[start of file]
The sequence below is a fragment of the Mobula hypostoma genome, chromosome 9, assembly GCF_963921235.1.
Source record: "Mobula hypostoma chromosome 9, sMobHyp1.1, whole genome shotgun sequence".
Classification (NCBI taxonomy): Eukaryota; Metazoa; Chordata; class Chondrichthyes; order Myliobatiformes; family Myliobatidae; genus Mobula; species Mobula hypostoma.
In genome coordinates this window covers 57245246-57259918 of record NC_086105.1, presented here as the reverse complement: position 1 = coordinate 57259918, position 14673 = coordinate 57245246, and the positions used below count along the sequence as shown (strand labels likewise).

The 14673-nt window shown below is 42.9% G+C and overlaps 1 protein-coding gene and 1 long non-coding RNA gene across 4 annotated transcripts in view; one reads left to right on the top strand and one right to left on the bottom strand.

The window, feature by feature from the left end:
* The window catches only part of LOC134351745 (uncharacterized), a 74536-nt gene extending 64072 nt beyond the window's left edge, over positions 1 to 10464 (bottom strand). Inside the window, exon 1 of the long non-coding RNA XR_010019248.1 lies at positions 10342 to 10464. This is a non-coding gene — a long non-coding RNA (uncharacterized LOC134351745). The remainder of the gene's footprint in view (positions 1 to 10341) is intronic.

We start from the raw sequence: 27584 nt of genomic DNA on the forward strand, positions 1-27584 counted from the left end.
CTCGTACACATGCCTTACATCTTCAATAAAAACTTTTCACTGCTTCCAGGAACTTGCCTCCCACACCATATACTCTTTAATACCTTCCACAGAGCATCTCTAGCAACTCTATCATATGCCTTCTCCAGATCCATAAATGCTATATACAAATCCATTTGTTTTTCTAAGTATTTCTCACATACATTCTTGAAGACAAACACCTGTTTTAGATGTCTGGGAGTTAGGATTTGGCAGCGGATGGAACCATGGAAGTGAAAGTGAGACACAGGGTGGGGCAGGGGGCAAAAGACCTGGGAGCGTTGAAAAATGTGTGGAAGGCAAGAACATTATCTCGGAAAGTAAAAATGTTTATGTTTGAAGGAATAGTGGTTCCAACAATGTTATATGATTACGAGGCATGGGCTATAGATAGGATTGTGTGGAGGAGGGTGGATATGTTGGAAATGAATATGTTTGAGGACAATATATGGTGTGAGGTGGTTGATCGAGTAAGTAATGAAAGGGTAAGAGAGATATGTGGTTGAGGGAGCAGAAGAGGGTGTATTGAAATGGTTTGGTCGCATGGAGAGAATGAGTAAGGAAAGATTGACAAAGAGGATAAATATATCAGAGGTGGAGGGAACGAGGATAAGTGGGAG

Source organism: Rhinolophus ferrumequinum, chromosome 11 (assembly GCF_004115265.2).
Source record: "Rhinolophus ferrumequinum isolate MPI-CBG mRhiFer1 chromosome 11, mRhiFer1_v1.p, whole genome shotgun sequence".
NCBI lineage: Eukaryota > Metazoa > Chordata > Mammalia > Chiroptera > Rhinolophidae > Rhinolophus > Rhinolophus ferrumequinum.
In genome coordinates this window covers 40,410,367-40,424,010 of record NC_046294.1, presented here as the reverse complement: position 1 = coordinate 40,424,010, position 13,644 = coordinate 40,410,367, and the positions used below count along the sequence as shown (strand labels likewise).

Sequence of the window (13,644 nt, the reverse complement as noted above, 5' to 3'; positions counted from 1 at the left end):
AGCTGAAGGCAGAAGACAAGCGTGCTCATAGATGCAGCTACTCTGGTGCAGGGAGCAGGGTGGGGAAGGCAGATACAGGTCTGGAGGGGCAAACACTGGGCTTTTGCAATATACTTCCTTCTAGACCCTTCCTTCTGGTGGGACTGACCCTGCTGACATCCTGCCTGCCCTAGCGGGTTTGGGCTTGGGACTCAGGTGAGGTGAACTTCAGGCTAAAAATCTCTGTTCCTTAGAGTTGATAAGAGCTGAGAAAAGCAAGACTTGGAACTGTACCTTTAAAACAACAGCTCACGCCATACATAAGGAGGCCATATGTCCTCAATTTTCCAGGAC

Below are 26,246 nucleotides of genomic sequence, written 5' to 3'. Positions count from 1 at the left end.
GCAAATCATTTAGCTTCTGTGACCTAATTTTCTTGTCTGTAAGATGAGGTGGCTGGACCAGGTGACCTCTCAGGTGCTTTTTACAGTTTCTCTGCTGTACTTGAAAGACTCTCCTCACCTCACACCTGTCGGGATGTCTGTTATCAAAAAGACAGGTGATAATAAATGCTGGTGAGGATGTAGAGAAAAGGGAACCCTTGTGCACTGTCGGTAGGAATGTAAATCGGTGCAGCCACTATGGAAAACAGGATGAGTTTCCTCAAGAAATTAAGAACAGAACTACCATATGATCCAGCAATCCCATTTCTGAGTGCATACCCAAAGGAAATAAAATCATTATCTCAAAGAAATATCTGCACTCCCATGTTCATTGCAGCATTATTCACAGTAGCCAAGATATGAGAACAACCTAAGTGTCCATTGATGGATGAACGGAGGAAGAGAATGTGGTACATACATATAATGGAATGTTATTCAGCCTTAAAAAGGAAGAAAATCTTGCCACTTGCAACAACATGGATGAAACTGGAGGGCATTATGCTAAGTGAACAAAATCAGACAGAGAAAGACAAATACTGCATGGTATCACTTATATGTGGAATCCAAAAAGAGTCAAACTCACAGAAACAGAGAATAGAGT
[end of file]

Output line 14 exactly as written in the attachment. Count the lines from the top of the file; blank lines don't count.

Sequence of the window (13,644 nt, the reverse complement as noted above, 5' to 3'; positions counted from 1 at the left end):